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Oklahoma census: Population growth, declines will have political ramifications

Suburban county growth and rural county declines from the latest census data will mean big changes for Oklahoma legislative district boundaries.
BY PAUL MONIES Published: February 16, 2011

About 2.85 million Oklahomans lived in cities and towns in 2010. That compared with about 894,000 people who lived in unincorporated areas.

Five cities with more than 5,000 people showed population gains of more than 50 percent in last decade: Blanchard, Jenks, Piedmont, Bixby and Owasso.

Redistricting effects

Keith Gaddie, a redistricting expert and political science professor at the University of Oklahoma, said the new population totals will mean big changes for many state House and Senate districts.

The House and Senate have until the end of session in May to finalize their new boundaries and send the plans to Gov. Mary Fallin. There is no strict deadline for congressional lines, but they are supposed to be finished before the candidate filing period in June 2012.

Ideally, each new Senate district should have about 78,000 residents and each new House district should have 37,000 residents. There are 48 Senate districts and 101 House districts in the Legislature.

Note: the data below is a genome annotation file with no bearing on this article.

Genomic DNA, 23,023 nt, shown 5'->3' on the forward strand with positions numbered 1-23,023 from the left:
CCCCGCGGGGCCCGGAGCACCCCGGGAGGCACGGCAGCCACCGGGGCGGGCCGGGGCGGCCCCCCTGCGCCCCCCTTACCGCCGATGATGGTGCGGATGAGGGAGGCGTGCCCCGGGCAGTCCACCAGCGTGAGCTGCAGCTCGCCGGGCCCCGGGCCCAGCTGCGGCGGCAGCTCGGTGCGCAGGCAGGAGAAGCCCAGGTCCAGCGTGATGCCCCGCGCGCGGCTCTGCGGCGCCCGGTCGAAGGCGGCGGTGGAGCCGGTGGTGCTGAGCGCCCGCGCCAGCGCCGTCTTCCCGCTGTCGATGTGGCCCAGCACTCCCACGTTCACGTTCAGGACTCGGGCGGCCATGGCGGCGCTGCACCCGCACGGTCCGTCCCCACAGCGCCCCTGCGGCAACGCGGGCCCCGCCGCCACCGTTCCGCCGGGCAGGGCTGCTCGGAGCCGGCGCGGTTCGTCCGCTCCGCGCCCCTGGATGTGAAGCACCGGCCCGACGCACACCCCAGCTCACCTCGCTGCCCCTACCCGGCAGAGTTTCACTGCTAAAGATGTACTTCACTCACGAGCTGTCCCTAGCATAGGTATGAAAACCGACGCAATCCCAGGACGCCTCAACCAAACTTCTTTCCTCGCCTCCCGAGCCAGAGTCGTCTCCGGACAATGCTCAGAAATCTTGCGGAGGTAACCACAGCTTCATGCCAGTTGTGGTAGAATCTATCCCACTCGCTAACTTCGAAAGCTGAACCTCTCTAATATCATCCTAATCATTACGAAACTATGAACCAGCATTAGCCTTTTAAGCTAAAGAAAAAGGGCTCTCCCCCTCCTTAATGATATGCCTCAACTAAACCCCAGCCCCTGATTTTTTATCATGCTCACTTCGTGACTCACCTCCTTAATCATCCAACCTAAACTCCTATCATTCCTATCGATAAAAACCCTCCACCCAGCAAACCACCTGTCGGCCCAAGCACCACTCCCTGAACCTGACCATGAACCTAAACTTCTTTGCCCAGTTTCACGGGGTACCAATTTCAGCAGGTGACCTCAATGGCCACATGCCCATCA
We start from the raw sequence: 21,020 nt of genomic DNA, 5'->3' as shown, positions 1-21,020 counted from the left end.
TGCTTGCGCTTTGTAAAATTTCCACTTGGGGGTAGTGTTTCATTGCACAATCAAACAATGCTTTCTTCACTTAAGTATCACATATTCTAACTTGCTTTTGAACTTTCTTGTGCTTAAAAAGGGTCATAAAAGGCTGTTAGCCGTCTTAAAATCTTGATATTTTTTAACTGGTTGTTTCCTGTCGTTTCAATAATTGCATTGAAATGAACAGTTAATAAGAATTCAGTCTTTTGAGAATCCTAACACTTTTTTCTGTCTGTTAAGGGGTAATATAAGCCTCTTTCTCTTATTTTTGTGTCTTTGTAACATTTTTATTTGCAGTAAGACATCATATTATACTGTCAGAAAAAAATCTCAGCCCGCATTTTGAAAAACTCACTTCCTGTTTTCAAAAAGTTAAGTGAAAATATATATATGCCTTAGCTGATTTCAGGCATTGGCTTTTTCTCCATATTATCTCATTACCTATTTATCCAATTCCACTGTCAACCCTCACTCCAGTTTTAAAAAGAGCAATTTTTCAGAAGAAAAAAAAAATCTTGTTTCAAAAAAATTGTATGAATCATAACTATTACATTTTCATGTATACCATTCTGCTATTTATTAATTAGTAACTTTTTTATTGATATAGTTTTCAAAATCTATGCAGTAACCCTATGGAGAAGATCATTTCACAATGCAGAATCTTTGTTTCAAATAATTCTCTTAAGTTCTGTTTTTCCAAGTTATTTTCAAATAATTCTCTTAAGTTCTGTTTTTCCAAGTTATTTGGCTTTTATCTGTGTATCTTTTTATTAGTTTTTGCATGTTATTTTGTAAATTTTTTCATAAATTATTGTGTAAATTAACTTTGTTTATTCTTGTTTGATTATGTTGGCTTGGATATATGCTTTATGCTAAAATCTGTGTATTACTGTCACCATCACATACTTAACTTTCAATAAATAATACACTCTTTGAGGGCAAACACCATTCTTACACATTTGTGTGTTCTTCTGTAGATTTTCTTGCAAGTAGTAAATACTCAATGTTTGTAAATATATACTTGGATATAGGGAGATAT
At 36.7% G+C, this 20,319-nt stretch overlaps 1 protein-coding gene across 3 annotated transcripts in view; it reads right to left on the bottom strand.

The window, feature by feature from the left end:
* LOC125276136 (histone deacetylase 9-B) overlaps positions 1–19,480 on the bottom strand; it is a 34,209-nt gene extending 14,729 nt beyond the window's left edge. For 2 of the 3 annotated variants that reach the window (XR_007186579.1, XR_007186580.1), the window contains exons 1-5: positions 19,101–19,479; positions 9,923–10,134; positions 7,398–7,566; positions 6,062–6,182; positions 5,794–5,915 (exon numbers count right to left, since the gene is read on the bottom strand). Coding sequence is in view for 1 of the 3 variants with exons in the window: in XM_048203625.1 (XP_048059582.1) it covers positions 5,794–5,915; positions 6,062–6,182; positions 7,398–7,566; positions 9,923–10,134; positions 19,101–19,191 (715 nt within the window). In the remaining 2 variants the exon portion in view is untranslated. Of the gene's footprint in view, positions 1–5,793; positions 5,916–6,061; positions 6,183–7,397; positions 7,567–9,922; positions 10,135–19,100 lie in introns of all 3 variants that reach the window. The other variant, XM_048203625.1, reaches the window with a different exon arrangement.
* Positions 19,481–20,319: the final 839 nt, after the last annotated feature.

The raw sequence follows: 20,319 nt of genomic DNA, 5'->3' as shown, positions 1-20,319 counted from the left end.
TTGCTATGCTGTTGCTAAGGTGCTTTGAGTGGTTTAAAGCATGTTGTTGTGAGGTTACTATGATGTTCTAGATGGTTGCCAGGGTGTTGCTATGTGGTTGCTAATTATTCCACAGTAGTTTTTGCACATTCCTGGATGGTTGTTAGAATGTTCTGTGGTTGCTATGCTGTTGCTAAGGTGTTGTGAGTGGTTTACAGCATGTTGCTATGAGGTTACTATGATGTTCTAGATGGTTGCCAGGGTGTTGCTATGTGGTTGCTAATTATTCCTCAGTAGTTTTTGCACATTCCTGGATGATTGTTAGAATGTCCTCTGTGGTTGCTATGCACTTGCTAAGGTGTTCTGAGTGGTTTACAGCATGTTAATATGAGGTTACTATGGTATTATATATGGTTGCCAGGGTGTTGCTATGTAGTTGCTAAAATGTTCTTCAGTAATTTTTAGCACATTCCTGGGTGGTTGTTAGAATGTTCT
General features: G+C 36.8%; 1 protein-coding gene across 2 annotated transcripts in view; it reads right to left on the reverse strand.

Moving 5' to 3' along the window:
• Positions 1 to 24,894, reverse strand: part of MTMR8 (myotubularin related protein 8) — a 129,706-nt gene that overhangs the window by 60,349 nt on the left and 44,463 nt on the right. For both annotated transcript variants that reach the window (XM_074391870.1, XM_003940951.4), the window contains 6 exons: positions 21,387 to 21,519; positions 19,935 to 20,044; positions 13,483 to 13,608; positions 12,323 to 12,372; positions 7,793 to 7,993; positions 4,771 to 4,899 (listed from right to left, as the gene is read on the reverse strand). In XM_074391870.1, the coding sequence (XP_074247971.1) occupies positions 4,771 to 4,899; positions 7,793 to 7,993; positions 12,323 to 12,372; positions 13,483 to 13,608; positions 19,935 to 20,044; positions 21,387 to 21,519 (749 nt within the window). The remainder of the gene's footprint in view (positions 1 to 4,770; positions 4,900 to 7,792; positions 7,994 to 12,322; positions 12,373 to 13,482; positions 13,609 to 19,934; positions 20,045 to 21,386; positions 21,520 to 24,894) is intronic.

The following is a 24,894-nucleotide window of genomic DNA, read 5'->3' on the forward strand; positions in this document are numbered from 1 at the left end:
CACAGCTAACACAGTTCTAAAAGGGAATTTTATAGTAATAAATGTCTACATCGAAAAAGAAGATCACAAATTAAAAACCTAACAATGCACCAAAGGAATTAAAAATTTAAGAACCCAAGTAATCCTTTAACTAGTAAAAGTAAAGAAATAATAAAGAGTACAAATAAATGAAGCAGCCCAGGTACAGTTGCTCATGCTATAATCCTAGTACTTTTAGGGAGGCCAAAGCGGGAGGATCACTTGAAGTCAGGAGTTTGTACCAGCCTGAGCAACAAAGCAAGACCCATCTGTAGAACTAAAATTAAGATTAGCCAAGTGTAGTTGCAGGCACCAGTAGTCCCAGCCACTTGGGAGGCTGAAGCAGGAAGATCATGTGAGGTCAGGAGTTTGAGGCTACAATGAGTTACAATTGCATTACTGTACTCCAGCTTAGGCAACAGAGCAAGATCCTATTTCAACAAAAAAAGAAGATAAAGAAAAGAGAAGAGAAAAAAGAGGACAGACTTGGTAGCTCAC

Generally, suburban growth around Oklahoma City and Tulsa will mean many of those legislative districts will shrink in size to reflect population growth and density. Sparsely populated rural districts will expand in size to reflect updated population requirements.

“With the (Republican) majorities you have, if you're a term-limited Democrat, you're probably the odd man out,” Gaddie said.

With the growth in Canadian County, Gaddie said it should now be entitled to three House seats. But political considerations might mean more House districts will reach into Canadian County to protect incumbents, he said. The same could happen in other central Oklahoma suburban counties and in suburban counties around Tulsa.

“There is a lot going on south and west of the Oklahoma City metro that is interesting,” Gaddie said.

The latest census figures show the state's Hispanic population growing 85 percent to more than 332,000 people. Hispanics now make up 8.9 percent of the state's population.

Gaddie said Hispanic growth in Oklahoma has continued despite progressively tougher immigration-related laws passed in the last few years.

“Despite the expected impact of House Bill 1804, there has not been a mass exodus of Hispanics in Oklahoma,” Gaddie said of the wide-ranging 2007 bill that toughened penalties for undocumented immigrants, ramped up police enforcement and penalized employers for knowingly hiring illegal immigrants.


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